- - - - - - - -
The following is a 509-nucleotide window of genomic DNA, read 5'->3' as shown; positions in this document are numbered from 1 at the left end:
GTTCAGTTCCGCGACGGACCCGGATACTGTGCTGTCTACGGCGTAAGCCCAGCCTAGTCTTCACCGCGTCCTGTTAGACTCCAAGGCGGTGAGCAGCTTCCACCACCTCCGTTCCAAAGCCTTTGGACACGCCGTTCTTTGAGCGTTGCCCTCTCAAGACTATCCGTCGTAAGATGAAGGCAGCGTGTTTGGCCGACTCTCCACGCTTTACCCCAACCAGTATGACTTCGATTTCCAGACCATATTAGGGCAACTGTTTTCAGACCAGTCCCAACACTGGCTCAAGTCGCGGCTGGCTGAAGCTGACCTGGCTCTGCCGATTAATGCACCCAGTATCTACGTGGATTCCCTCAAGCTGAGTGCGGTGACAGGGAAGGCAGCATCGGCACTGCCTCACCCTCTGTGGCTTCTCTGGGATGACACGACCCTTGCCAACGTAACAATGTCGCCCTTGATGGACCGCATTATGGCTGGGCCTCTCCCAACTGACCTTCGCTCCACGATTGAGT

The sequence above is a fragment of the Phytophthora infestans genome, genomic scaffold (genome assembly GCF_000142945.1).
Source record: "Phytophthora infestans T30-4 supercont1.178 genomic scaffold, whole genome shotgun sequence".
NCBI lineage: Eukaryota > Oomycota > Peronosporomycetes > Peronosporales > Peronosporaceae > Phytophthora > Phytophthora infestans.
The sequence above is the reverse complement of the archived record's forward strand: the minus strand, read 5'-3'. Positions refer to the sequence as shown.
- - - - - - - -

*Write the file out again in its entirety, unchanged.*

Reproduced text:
The following is a 509-nucleotide window of genomic DNA, read 5'->3' as shown; positions in this document are numbered from 1 at the left end:
GTTCAGTTCCGCGACGGACCCGGATACTGTGCTGTCTACGGCGTAAGCCCAGCCTAGTCTTCACCGCGTCCTGTTAGACTCCAAGGCGGTGAGCAGCTTCCACCACCTCCGTTCCAAAGCCTTTGGACACGCCGTTCTTTGAGCGTTGCCCTCTCAAGACTATCCGTCGTAAGATGAAGGCAGCGTGTTTGGCCGACTCTCCACGCTTTACCCCAACCAGTATGACTTCGATTTCCAGACCATATTAGGGCAACTGTTTTCAGACCAGTCCCAACACTGGCTCAAGTCGCGGCTGGCTGAAGCTGACCTGGCTCTGCCGATTAATGCACCCAGTATCTACGTGGATTCCCTCAAGCTGAGTGCGGTGACAGGGAAGGCAGCATCGGCACTGCCTCACCCTCTGTGGCTTCTCTGGGATGACACGACCCTTGCCAACGTAACAATGTCGCCCTTGATGGACCGCATTATGGCTGGGCCTCTCCCAACTGACCTTCGCTCCACGATTGAGT

The sequence above is a fragment of the Phytophthora infestans genome, genomic scaffold (genome assembly GCF_000142945.1).
Source record: "Phytophthora infestans T30-4 supercont1.178 genomic scaffold, whole genome shotgun sequence".
NCBI lineage: Eukaryota > Oomycota > Peronosporomycetes > Peronosporales > Peronosporaceae > Phytophthora > Phytophthora infestans.
The sequence above is the reverse complement of the archived record's forward strand: the minus strand, read 5'-3'. Positions refer to the sequence as shown.